It’s time for women to drive, Saudi prince concedes
SAUDI ARABIA — For decades Saudi Arabia has rejected calls to allow women to drive. Now a Saudi prince says the ban should go.
“It is high time that women started driving their cars and it is high time that we turn the page on this issue,” Prince Alwaleed bin Talal said in a blog post.
So why the rethink?
Saudi Arabia has been slammed by the slump in oil prices since 2014. New leaders are trying to make the kingdom less reliant on the volatile commodity, and that means modernizing its economy.
The billionaire prince does not hold a government role but is a prominent global investor.
He says that the ban infringes women’s rights, but also acts as a drag on the economy because it makes it harder for them to work.
“There are more than one million Saudi women in need of a safe means of transportation to take them to work every morning,” he wrote.
In many cases they have to hire drivers, take taxis, or rely on their husbands to get around.
“The situation obviously takes its toll on the national economy for it undermines the productivity of the workforce,” said Alwaleed.
Earlier this year, the kingdom set out a vision for its economy in 2030, outlining ways to diversify the country’s revenues. The government has already introduced a sales tax, slashed subsidies on energy and water, cut top officials salaries and borrowed billions to balance its books.
A key part of the reform effort — spearheaded by deputy Crown Prince Mohammed bin Salman — is to increase women’s participation in the workforce to 30% from 22%.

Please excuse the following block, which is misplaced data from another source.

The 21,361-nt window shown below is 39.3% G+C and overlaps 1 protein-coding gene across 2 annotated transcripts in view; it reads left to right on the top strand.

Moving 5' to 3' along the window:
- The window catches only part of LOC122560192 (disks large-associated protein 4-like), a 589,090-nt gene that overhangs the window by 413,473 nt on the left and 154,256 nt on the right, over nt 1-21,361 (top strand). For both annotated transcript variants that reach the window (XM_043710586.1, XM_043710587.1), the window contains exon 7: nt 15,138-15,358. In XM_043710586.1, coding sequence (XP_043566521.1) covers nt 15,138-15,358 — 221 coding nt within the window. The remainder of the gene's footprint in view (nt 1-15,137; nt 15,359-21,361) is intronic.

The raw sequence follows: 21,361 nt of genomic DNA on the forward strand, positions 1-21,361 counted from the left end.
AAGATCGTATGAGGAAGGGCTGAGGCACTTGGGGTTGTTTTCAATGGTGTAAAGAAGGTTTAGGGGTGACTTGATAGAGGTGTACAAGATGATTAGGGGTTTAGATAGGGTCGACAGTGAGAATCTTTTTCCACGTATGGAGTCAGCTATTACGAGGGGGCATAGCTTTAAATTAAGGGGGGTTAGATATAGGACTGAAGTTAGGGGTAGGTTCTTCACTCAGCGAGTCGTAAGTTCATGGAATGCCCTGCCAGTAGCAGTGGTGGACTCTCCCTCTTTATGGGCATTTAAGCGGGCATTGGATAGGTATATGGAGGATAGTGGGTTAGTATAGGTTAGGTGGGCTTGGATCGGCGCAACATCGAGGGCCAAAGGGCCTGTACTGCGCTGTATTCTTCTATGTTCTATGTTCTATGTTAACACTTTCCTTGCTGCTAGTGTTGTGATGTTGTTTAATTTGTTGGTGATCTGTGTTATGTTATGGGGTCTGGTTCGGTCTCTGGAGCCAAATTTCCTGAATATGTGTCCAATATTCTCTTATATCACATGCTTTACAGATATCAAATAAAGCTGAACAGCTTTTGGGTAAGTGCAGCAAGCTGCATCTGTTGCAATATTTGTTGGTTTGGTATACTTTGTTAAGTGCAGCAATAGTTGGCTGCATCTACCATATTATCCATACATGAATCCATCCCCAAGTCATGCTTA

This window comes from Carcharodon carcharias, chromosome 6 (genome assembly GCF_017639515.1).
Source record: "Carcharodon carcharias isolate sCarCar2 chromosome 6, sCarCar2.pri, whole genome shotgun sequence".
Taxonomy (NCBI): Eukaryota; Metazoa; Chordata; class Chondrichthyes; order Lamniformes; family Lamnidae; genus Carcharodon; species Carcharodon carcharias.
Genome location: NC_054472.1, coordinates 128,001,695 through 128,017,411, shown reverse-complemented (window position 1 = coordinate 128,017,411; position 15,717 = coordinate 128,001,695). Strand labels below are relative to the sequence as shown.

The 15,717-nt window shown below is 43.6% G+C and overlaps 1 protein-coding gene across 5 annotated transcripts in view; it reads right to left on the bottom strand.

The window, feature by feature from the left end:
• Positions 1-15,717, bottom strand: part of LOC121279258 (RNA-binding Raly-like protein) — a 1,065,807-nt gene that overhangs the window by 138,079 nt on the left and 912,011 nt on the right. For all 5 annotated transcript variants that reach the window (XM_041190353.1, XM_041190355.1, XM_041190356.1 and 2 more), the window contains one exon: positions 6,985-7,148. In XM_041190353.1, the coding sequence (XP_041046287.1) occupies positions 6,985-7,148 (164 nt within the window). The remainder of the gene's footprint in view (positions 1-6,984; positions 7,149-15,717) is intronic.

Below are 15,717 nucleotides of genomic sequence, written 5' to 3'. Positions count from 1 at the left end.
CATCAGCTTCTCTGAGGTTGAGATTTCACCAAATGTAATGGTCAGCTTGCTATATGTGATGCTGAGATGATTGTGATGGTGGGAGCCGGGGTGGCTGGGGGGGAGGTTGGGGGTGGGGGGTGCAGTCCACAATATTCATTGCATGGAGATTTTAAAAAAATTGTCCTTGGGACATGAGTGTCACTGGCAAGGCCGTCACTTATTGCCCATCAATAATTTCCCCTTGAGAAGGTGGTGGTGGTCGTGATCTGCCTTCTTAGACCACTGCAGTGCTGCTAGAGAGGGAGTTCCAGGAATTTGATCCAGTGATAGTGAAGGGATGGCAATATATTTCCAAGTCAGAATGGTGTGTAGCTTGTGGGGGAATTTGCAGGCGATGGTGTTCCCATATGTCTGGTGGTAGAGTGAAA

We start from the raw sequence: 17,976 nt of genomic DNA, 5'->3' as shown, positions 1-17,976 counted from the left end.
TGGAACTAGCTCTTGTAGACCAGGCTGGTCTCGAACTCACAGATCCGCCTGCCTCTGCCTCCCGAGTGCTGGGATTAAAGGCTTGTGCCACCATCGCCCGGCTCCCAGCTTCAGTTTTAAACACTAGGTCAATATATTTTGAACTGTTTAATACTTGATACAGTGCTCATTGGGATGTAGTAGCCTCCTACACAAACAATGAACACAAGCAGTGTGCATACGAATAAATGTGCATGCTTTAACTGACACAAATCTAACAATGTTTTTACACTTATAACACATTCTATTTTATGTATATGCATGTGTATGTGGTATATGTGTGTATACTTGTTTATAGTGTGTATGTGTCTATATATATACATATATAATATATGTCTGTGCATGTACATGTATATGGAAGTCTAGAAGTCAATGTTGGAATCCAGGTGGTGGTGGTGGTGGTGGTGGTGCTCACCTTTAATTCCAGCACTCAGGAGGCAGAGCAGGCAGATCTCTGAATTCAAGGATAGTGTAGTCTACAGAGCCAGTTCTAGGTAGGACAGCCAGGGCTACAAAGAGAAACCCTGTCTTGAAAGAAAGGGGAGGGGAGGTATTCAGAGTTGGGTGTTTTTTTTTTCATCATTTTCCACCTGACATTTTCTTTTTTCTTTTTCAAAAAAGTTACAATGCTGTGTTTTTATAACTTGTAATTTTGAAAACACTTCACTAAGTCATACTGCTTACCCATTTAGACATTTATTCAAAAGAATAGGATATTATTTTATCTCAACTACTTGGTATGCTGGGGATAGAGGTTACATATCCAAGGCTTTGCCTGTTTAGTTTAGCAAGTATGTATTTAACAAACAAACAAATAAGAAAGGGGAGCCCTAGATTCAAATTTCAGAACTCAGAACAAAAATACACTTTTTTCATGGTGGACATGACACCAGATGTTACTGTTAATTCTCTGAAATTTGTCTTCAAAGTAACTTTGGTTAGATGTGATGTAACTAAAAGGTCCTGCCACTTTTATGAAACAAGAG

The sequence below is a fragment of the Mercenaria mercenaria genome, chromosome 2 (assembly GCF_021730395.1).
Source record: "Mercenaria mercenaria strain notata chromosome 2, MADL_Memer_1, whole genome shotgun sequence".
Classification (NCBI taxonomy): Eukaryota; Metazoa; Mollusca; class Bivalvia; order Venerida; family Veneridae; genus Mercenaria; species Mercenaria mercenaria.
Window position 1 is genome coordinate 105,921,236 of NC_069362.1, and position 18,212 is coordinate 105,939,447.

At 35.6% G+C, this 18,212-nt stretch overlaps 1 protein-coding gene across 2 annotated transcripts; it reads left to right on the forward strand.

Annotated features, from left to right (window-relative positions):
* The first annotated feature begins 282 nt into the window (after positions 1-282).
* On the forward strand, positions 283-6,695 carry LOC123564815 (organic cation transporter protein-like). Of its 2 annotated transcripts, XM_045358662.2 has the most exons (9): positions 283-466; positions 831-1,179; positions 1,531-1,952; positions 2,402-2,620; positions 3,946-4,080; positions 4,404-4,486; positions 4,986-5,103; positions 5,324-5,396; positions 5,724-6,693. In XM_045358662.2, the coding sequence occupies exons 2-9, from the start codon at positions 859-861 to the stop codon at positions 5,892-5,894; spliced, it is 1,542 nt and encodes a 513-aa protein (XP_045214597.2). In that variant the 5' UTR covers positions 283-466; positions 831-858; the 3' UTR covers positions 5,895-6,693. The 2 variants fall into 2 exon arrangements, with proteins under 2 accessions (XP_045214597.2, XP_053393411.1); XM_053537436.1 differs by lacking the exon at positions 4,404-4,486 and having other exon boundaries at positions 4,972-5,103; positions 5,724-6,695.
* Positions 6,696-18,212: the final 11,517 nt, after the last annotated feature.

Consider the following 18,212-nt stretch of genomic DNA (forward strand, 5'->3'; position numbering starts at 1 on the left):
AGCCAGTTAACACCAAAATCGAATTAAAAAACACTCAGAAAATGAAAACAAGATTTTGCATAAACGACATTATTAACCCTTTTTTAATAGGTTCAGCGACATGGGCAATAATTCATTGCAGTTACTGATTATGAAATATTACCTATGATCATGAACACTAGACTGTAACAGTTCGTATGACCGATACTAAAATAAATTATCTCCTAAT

In his post, Alwaleed outlined several financial, economic, religious and political factors to be considered. Families who hire foreign drivers could save 3,800 riyals ($1,000) a month on average if women were allowed to drive.
That cash could be pumped back into the Saudi economy, rather than being sent back by migrant workers to their home countries.
Lifting the driving ban would help new businesses, too. Saudi startup Yatooq adds the cost of a driver to salaries it pays women employees, and even places its factories in the city to make it easier for them to get to work.
In 2013, a campaign defying the government ban took off. Dozens of women took to the wheel and posted pictures of them driving on social media. Authorities were quick to stop them.
While no formal law exists in Saudi Arabia specifically barring women from driving, religious edicts are often interpreted to mean it is illegal for females to do so.
Alwaleed’s controversial statement created a buzz on social media. Not everyone was in favor of change.
A female Twitter user said: “The priority should be solving the problems of unemployment, poverty, housing and poor public service before women driving.”